So I digress, but that is where my head likes to be these days instead of ruminating over an afternoon of phone calls with the DOR. Memories of sausage, they keep me going.

Wednesday, March 3, 2010


Ok C&K fans, this is it! The final month where everything happens all at once and my brain hopefully doesn't go kablooey.

In a nutshell, here's what's been happening in the past week and a half (not necessarily in this order):

Bids from contractors too high, realized that I can't afford a GC, freaked out, ate some leftover Brie de Nagis to calm down, contacted two fellow small business owners in the 'hood, got their referrals for sub-contractors, raced around to lasso them up, crisis averted.

Stressed out over whether I could swing the Oregon Cheese Festival this year, decided there is too much to do and it's cutting it too close, besides, Seattle Cheese Festival is right around the corner, followed by the much-anticipated American Cheese Society conference in August, there is plenty of cheese happenings in Seattle this summer. Made plans to skip town for one last weekend away with my soon-to-be-cheese-widowed husband instead. Giant sigh of relief.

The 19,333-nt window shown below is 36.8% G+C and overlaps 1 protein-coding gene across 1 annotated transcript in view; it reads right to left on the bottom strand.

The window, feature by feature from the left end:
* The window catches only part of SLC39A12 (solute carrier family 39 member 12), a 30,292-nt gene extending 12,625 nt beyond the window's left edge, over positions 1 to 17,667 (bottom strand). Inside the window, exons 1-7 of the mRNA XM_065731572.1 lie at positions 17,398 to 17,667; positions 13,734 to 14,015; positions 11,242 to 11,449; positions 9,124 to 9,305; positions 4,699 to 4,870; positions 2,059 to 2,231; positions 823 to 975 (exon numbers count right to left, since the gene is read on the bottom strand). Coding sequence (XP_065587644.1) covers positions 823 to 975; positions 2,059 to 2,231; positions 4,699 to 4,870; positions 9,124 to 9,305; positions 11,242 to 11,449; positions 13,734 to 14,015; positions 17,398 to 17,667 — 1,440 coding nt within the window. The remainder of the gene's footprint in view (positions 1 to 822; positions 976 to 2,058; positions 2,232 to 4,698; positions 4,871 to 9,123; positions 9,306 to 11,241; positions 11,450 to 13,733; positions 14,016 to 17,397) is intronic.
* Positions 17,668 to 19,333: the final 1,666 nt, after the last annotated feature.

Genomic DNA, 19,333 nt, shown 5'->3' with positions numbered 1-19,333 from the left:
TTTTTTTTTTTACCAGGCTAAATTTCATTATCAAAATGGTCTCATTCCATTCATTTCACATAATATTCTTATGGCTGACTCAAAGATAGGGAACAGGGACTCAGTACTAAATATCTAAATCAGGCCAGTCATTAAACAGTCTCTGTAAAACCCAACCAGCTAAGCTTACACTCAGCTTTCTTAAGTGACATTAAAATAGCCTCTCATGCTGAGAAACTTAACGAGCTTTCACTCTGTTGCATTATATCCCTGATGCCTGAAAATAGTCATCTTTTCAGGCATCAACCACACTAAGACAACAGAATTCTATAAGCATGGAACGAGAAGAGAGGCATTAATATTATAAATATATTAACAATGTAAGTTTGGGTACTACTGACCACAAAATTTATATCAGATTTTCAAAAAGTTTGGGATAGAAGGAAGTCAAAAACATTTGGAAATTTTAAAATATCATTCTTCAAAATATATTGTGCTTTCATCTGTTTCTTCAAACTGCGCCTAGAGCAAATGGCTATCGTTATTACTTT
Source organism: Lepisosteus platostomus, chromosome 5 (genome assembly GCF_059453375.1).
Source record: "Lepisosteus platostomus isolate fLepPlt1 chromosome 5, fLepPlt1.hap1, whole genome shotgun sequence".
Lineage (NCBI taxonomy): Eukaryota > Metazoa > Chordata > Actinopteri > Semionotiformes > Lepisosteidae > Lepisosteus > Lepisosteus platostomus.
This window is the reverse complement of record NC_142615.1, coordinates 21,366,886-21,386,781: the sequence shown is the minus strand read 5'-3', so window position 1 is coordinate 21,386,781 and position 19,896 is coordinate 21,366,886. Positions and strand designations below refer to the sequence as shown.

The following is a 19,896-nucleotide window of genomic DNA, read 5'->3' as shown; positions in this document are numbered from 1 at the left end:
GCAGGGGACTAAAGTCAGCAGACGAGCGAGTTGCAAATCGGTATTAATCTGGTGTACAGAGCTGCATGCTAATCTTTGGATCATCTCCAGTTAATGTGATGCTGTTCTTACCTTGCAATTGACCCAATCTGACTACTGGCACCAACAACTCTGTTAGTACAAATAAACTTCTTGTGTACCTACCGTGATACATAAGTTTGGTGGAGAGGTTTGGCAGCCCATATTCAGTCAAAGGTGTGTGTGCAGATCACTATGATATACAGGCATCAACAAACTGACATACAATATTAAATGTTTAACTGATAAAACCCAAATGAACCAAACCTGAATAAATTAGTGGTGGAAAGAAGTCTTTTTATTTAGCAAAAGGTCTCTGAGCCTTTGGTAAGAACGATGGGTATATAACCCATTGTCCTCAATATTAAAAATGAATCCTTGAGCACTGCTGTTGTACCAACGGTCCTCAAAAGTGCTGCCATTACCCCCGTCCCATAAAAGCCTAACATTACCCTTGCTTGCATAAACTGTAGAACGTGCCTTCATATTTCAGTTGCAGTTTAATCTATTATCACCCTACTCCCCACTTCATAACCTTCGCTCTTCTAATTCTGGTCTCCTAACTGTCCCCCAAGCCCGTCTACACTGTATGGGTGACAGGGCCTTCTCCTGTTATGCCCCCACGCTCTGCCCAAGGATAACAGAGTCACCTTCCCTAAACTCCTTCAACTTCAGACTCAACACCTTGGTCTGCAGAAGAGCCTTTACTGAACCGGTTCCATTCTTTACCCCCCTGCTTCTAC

Started shopping for equipment, both large and small, found that a used 3-compartment sink is not to be found in the city, started pricing new ones, balked, or rather barfed, at the thought of paying $900 for a SINK, finally found one online for $350. Several hot flashes and headaches later, got that puppy slated for delivery next week.

Up and at'em every day to scour local salvage yards for that perfect set of cabinets, having an incredibly difficult time deciding on anything at this point, going home to haggle prices of competing vendors' prices on deli cases (thank you New York for this skill), collapsing in a defeated heap my head swarming with ticket prices and shipping fees... it never seems to end.